In the spring of 1951 distinguished American broadcast journalist Edward R. Murrow, who was portrayed by George Clooney in Good Night, and Good Luck, launched the radio series This I Believe. Each episode featured someone, be it a Supreme Court Justice or a secretary — reading an essay expressing the core principles guiding their lives. This programme, in which anyone, from a Supreme Court judge to a judge to a butcher could enunciate their world view, would go on for five years. Here is Murrow presenting the idea. I just love that voice:
The show was later revived by Radio Luxembourg from 1956-58 and by NPR from 2005-2009, which is where I first came across it. I have often thought about doing my own version and today I am taking the plunge. I have done it my way. I wasn’t sure if to call it This I Don’t Believe, as this is a part of my weltanschauung. Anyway, here is my contribution:
This I believe by Martin Oliva
I am a sceptic. That does not make me a knee-jerk naysayer, but I want to be shown evidence before I believe something. In fact, I am even a bit sceptical about scepticism itself. There are too many times when we are preaching to the converted. We need to engage in debates with people we disagree with. Perhaps it’s a losing battle anyway –people seem to want to believe. It’s like that game, Whack-a-mole – as soon as you knock down a dodgy idea, it will pop up somewhere else, in a new form, but sometimes not even that.
I believe in science. I think it is the greatest tool for understanding our world. It is the systematic application of scepticism. I love the lack of absoluteness the provisional nature of its conclusions. I have no desire for absolute knowledge. This scientific scepticism makes me reluctant to believe in creationism, paranormal phenomena, conspiracy theories, the New Age movement, postmodernism and alternative medicine. Science does have its limitations – there is no such thing as scientific morality.
I don’t do religion. I am an agnostic. I don’t need to believe in a creator to find meaning in the world. I believe the world is random. Life is not going in a direction. However, I am not one of those aggressive atheist types. If I could abolish religion tomorrow, I would not put an end to violence.
The lack of certainty and the complex nature of our world should instil humility in us. Beware of those offering easy solutions. They believe that they can solve everything with their masterplans. In this sense intellectuals can be particularly dangerous, as they tend to believe in the powers of their intellect to solve all the world’s problems. I believe that humans are fundamentally flawed, and any attempts to perfect us will end in failure. The millennia of human civilisation should make us aware that utopia is not an option.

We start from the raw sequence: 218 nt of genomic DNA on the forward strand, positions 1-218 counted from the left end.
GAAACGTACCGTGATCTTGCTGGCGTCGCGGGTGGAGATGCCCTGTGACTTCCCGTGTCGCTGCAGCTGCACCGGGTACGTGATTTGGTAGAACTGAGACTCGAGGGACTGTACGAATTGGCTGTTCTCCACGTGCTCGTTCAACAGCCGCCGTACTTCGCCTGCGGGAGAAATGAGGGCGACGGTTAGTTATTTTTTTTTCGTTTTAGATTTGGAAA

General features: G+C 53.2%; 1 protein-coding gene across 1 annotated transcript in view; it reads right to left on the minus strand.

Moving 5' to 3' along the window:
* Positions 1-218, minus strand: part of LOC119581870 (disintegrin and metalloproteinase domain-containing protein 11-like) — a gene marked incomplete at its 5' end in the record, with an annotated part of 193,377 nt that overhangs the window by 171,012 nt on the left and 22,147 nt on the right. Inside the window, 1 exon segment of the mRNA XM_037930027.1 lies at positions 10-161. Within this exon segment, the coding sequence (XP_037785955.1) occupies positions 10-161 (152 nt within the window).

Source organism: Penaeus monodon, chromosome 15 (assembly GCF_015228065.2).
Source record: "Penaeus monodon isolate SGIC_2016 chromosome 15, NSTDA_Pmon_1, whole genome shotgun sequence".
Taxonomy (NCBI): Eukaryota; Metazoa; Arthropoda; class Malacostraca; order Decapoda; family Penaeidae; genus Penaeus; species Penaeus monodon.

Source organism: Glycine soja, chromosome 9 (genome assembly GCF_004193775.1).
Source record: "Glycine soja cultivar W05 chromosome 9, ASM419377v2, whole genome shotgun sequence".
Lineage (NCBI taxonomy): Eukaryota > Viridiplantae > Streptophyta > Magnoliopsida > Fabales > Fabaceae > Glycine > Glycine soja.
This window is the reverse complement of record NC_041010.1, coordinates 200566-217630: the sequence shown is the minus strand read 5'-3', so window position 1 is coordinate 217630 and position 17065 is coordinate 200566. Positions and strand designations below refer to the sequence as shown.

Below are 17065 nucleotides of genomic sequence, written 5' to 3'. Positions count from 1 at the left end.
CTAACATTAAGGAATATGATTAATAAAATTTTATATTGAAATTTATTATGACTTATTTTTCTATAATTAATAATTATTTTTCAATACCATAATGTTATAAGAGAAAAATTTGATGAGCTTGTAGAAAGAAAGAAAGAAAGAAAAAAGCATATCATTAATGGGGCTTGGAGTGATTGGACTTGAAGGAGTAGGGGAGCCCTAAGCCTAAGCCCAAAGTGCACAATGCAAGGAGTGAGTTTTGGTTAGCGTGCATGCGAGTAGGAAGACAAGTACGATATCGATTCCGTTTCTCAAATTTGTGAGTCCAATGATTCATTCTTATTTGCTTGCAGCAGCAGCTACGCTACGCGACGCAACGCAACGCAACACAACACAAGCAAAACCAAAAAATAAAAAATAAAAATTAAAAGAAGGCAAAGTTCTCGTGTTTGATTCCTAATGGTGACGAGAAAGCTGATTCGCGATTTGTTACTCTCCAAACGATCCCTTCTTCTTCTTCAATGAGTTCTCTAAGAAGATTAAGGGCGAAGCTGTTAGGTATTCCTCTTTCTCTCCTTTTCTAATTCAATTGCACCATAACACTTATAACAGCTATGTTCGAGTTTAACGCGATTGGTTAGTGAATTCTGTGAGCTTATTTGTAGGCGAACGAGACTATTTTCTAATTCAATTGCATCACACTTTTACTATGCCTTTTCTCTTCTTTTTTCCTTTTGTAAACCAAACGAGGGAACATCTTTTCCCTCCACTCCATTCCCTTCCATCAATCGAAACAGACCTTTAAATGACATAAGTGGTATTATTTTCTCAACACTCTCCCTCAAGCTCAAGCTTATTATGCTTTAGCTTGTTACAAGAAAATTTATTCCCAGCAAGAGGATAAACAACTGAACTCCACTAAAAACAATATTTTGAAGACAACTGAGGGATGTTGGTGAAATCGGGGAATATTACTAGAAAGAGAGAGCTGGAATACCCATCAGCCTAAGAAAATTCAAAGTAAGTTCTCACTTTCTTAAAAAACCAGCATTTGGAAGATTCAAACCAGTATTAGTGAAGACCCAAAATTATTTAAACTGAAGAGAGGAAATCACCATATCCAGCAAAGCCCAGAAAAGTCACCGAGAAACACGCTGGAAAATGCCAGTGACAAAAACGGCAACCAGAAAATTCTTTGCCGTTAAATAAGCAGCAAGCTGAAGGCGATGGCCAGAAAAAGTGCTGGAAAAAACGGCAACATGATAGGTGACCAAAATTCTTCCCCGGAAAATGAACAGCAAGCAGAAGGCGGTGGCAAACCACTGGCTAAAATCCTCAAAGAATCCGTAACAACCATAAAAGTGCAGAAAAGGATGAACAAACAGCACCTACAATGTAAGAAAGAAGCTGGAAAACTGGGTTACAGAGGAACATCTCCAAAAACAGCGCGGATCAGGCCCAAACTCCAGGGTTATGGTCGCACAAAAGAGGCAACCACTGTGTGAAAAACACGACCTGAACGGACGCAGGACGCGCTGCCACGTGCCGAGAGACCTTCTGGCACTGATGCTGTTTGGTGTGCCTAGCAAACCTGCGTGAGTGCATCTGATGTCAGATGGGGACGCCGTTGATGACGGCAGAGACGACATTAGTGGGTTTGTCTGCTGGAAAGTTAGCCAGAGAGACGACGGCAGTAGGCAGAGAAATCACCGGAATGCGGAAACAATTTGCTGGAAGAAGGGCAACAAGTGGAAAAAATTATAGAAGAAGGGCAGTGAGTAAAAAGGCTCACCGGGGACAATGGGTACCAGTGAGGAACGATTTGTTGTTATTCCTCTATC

I am passionate about history and I think we can learn a great deal from it, although extrapolating the right lessons is not always easy. I believe in the contingent nature of history. Things could very easily have turned out differently. Although it may be uncomfortable, we need to look at our country’s history warts and all. I am also a fan of Big History, whose starting point is the origins of the Universe some 13.5 billion years ago. This gives you a real perspective on the vast time scale of world history and the relative irrelevance of events like the French Revolution, or even the two world wars.
I love language; it is one of the things that makes us human. It is a wonderful example of an emergent phenomenon. Like evolution, it is design without a designer; nobody planned it top-down. I am sceptical of those who want to put language in a cage, as it is constantly evolving. I am a descriptivist; I take language as it is.
I think trade is a positive force. I think economic freedom is good, allowing us to capture innate human creativity. There may be some examples of successful government intervention in the economy, but these are surely outnumbered by the disasters. I think technology, though it may create disruption in the short term, does not destroy jobs in the long run. Inequality is a problem that does worry me. In the wake of the 2008 crisis it has become a hot topic. We will need to find solutions that balance economic freedom and the need to maintain legitimacy in the economic system
I think politics is everywhere, from the corridors of power to family dynamics. I take a sceptical view of democracy, but it is the best system known to us so far. I favour systems which protect freedoms. I am suspicious of people who think they know our interests. Prohibition was indeed a noble experiment, but its unintended consequences far outweighed any possible benefits. Policies should always be judged by their results, not the intentions behind them.